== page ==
Within the last 100 years, a shift in the United States economy has occurred. Previously, the workforce was comprised of predominantly farmers. Today, less than 3 percent of the workforce is in the agricultural sector. To accommodate this shift, manufacturing productivity must increase.
Dr. Andrew Johnson, associate professor in the Department of Industrial and Systems Engineering at Texas A&M University, is looking for ways to increase productivity in manufacturing and other historically important sectors to allow those needs to be met more efficiently.
“The huge productivity improvements in the agriculture sector allowed people to reallocate their efforts to other endeavors,” Johnson said. “All of those people who used to be farmers can now make music, study science, or cancer.”
Johnson began his research with a focus on the technical and mathematical issues related to estimating production functions to measure efficiency and productivity and found challenges in the data sets while testing the methods.
“For example, the U.S. Census Bureau, sends out a survey to facilities that do some form of manufacturing,” Johnson said. “This is to get a sense of just how manufacturing is growing or doing in the U.S.”
The Census Bureau conducts a Census every five years in which every manufacturing facility in America is surveyed. Then, in the four years in between, the bureau takes 15 percent samples of the manufacturing industry. While this is done randomly, bigger facilities are sampled more heavily.
“We are trying to help them understand if the survey of 15 percent is large enough,” Johnson said. “The first question is: if what you're interested in is population characteristics for the census, is 15 percent enough to give an accurate characterization?”
The Census Bureau gathers the data from manufacturers, large and small, and requires a security clearance for academic institutions to use the data. This helps assure companies that the information collected will only be used in confidential research studies.
“It's not only that you need a security clearance, but if you are going to access the data, you have to go to a Census Bureau Data Center to do the research,” Johnson said. “When you're done doing your analysis, someone within the facility evaluates whether it is acceptable to let out for publication or let out for public consumption.”
About three or four years ago, the Census Bureau research data center was opened on West Campus at Texas A&M. Prior to that time, the closest data center was located in Chicago, Illinois.
“It has been my goal for four years or so to get a project through this security clearance process,” Johnson said. “Since the data centers are largely driven by economists and my research focuses have been a little bit different, it has been a challenge to match my proposals to their research needs.”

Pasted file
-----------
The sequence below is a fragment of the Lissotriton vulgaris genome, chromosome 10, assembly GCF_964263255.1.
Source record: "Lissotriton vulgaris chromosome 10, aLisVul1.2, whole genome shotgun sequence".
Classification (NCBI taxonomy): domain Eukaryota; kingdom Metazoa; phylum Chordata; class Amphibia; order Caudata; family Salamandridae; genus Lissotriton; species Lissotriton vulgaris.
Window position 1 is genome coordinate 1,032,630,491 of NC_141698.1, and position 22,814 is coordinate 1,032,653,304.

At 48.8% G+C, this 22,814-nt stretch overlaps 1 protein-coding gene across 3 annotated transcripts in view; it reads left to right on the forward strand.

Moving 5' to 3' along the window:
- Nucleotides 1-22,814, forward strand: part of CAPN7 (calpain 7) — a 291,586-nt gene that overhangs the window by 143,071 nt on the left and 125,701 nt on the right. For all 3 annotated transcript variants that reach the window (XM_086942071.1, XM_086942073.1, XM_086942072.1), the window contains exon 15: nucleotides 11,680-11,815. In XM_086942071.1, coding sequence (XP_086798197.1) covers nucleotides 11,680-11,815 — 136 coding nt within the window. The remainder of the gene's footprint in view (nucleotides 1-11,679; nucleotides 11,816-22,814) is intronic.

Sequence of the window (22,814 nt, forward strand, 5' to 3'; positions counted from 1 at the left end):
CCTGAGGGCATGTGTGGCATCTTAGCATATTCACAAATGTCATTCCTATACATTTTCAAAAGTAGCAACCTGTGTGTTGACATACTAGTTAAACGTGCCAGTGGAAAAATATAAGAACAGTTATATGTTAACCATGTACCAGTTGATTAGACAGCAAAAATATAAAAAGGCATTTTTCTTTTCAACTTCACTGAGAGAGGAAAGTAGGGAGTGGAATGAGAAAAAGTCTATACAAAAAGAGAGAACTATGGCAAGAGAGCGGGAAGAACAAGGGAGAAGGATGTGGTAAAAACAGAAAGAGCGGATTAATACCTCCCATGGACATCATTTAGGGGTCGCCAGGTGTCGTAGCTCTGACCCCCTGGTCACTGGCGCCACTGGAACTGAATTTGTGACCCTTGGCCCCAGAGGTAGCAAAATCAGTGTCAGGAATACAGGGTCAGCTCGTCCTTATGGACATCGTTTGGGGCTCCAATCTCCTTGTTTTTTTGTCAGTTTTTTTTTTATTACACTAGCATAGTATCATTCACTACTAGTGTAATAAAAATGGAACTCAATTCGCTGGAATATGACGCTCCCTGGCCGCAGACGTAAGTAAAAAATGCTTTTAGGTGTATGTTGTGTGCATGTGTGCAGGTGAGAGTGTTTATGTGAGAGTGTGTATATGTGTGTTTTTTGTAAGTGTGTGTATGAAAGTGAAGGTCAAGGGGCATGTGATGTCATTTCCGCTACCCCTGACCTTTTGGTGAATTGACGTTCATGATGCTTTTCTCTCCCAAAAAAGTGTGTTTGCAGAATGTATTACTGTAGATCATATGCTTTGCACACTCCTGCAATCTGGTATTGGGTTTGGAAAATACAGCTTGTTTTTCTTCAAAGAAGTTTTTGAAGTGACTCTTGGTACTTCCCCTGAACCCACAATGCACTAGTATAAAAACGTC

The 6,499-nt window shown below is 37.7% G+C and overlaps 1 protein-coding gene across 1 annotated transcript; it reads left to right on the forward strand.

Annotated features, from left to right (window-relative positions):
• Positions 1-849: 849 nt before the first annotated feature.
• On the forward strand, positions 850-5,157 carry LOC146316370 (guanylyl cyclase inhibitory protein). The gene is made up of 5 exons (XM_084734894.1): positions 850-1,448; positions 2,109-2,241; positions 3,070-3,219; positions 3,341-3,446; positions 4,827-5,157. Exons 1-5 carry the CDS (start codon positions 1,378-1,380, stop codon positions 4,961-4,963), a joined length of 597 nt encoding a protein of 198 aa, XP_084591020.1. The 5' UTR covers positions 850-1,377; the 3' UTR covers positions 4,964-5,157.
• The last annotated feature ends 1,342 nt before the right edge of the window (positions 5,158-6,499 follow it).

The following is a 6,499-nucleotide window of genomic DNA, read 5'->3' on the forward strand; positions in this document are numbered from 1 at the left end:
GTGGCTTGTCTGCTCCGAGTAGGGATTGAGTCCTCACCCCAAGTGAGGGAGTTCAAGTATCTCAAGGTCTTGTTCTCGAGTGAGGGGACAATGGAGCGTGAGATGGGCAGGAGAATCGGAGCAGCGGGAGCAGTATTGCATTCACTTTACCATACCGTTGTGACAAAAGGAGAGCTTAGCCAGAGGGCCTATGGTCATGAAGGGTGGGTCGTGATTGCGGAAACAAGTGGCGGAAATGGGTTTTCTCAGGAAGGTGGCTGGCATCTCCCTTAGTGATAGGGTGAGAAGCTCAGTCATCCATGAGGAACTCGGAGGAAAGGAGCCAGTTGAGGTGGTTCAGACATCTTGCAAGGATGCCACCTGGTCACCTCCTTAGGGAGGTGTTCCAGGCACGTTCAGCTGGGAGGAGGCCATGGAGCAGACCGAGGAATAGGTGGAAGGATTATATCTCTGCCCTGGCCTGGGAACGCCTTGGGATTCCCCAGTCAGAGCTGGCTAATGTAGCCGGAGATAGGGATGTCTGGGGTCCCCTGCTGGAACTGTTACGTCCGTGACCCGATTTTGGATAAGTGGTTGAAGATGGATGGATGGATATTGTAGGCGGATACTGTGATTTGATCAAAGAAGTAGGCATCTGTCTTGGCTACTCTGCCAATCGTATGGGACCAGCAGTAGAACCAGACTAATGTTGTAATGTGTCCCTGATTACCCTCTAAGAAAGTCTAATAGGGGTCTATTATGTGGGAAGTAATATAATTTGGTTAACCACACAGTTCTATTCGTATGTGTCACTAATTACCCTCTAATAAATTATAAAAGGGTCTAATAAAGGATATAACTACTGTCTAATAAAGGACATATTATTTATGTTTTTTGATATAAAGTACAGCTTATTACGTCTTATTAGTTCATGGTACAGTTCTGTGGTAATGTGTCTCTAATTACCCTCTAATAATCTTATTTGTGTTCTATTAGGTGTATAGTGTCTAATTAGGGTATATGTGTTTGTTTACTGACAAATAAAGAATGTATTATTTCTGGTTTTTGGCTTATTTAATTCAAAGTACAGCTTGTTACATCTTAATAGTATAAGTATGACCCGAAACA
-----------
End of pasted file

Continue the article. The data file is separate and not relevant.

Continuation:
Johnson decided to begin his research in countries where similar data is also being collected to better understand what he could offer to the U.S. Census Bureau.
“Chile makes their information publicly available to the world and I have a joint appointment with a university in Japan that gave me access to Japan’s Census data,” Johnson said.
Johnson and his graduate students began using the data sets from Chile and Japan to prove their ideas and the questions they could answer for the U.S. with the data from the U.S. Data Center.
“By looking at the Japanese data and Chilean data, we’re answering the question in those data and indicating to the U.S. Census that we could provide similar insights for their data too,” Johnson said.
In addition to determining if a 15 percent sample is adequate, Johnson is also personally interested in determining if the productivity improvements drive competition or if they help current establishments’ survive.
“One of the hypothesis we are testing is the economics theory that says that when competition goes up, productivity should also increase,” Johnson said.
Due to his work in Japan and Chile, Johnson attracted the interest of researchers in Colombia and Mexico.
“One collaborator is working at the central bank of Mexico and has access to these two data sets,” Johnson said. “So now, we’re starting some collaborative projects between my laboratory and her group.”
Johnson recently visited Yale University to present his results for Japan and Chilean. He and the director of the New Haven Census Bureau Data Center identified similarities in the data used in projects recently performed at the New Haven Data Center as potential for integration and collaboration opportunities in the future.
Johnson is currently going through the security clearance process and hopes to begin his project on Texas A&M’s campus in the Fall of 2017. Meanwhile, his laboratory continues to develop insights related to Japan and Chile. To follow his research, please visit his laboratory’s website at www.andyjohnson.guru.